A self-healing, water-repellant coating that's ultra durable

Granites could solve riddle of pinpointing metals crucial for low carbon tech

WATER WORLD
Where the Jordan stops flowing

L3 Technologies acquires autonomous underwater robot manufacturer

Dead Sea to come alive with concert by electro pioneer

Blockbuster nature series catches dynamite fishermen on film

WATER WORLD
Microbial colonizers of Arctic soils are sensitive to future climate change

Some of Greenland's coastal ice will be permanently lost by 2100

Arctic Ocean becoming more like the Atlantic, scientists say

Paintings, sunspots and frost fairs: Rethinking the Little Ice Age

WATER WORLD
New global report on food crisis

Domesticated rice goes rogue

A 'bionic leaf' could help feed the world

11 percent of disappearing groundwater used to grow internationally traded food

WATER WORLD
Relief as flood peak passes in Australia town

Project Hotspot

Quake kills two near Iran Shiite holy city Mashhad

Australia floodwaters still rising, police search for missing

WATER WORLD
15 Burkina troops jailed over arms depot raid

Boko Haram kills Nigerian troops after deadly raid on farmers

Mali peace conference calls for talks with jihadists

'Executed' Gambian coup plotters exhumed

WATER WORLD
Married couples with shared ancestry tend to have similar genes

Great apes know when people are wrong: study

Researchers uncover prehistoric art and ornaments from Indonesian 'Ice Age'

Parallel computation provides deeper insight into brain function




Memory Foam Mattress Review
Newsletters :: SpaceDaily :: SpaceWar :: TerraDaily :: Energy Daily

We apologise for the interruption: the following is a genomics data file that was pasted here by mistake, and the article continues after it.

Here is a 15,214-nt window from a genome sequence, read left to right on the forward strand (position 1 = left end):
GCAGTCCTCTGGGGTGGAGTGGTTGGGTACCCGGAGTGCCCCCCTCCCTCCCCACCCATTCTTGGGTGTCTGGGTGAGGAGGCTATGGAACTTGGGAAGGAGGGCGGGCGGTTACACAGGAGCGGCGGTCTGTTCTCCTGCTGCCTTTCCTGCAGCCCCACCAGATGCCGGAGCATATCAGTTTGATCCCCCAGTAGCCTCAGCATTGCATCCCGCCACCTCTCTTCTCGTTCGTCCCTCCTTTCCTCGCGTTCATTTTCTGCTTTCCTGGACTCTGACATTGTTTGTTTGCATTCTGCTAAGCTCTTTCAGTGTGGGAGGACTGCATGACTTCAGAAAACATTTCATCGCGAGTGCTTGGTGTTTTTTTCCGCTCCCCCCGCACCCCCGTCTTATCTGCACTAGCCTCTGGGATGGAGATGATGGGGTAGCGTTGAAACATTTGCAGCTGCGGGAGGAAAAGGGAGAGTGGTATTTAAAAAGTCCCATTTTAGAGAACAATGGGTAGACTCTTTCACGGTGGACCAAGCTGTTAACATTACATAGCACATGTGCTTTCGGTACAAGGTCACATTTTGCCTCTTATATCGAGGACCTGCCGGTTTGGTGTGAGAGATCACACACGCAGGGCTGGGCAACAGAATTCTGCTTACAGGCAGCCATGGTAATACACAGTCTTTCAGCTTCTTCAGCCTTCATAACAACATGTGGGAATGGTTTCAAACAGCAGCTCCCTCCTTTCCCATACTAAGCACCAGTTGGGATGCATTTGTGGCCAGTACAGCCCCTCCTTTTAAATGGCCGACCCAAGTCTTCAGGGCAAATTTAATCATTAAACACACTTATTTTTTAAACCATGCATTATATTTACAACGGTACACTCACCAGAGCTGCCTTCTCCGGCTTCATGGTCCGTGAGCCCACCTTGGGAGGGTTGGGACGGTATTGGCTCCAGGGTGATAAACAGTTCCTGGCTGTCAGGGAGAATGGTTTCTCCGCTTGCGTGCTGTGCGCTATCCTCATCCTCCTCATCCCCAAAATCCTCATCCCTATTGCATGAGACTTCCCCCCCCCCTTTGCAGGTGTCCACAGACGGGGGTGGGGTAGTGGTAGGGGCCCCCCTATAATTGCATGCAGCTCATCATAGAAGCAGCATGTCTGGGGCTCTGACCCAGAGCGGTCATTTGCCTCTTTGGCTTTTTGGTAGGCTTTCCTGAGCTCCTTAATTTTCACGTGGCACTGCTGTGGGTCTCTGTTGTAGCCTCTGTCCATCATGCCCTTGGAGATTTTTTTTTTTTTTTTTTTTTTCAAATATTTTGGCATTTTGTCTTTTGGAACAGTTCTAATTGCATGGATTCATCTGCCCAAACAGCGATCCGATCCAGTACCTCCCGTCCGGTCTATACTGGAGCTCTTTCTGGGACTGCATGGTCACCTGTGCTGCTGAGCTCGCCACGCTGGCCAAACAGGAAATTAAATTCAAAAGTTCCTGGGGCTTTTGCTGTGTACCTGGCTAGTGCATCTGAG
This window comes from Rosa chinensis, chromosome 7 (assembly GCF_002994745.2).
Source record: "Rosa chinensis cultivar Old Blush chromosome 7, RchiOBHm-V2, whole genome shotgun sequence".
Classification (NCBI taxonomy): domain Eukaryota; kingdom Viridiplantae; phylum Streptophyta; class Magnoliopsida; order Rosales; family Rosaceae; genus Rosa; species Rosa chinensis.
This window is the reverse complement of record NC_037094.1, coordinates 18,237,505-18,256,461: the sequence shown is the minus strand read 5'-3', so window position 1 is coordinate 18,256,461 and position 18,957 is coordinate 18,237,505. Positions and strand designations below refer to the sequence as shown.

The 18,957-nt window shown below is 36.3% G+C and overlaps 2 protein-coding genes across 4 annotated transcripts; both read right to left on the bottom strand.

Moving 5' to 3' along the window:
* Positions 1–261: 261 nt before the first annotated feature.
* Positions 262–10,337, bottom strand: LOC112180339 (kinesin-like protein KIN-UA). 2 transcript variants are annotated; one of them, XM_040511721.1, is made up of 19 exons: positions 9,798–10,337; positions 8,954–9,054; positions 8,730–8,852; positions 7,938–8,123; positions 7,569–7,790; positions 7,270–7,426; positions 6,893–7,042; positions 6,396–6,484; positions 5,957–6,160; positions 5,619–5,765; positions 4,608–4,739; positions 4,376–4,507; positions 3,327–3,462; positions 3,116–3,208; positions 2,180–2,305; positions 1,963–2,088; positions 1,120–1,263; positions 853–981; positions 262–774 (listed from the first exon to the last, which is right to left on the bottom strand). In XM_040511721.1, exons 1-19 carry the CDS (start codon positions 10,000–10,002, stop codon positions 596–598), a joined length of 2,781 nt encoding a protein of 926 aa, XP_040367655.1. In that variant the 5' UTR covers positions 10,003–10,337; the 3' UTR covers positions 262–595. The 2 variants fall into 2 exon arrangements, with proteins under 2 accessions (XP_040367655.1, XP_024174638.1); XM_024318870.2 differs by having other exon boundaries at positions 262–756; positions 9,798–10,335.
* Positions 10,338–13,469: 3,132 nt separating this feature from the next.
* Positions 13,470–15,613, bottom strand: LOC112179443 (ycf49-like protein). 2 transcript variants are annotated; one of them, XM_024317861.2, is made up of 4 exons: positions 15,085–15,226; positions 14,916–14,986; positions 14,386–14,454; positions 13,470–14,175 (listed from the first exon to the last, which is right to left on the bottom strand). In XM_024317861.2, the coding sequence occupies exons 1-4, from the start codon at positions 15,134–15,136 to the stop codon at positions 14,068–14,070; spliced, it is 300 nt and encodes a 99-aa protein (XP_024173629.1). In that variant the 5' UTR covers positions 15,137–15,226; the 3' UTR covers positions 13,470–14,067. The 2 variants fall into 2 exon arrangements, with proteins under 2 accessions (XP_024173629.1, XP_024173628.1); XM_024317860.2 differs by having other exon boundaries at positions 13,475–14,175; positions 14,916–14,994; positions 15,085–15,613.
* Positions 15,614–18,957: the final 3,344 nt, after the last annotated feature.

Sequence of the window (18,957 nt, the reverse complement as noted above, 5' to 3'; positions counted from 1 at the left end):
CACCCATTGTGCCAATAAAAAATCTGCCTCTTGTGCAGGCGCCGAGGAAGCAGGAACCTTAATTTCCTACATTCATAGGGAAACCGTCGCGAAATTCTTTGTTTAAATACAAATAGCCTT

XML Feeds :: Space News :: Earth News :: War News :: Solar Energy News






The content herein, unless otherwise known to be public domain, are Copyright 1995-2017 - Space Media Network. All websites are published in Australia and are solely subject to Australian law and governed by Fair Use principals for news reporting and research purposes. AFP, UPI and IANS news wire stories are copyright Agence France-Presse, United Press International and Indo-Asia News Service. ESA news reports are copyright European Space Agency. All NASA sourced material is public domain. Additional copyrights may apply in whole or part to other bona fide parties. All articles labeled "by Staff Writers" include reports supplied to Space Media Network by industry news wires, PR agencies, corporate press officers and the like. Such articles are individually curated and edited by Space Media Network staff on the basis of the report's information value to our industry and professional readership. Advertising does not imply endorsement, agreement or approval of any opinions, statements or information provided by Space Media Network on any Web page published or hosted by Space Media Network. Privacy Statement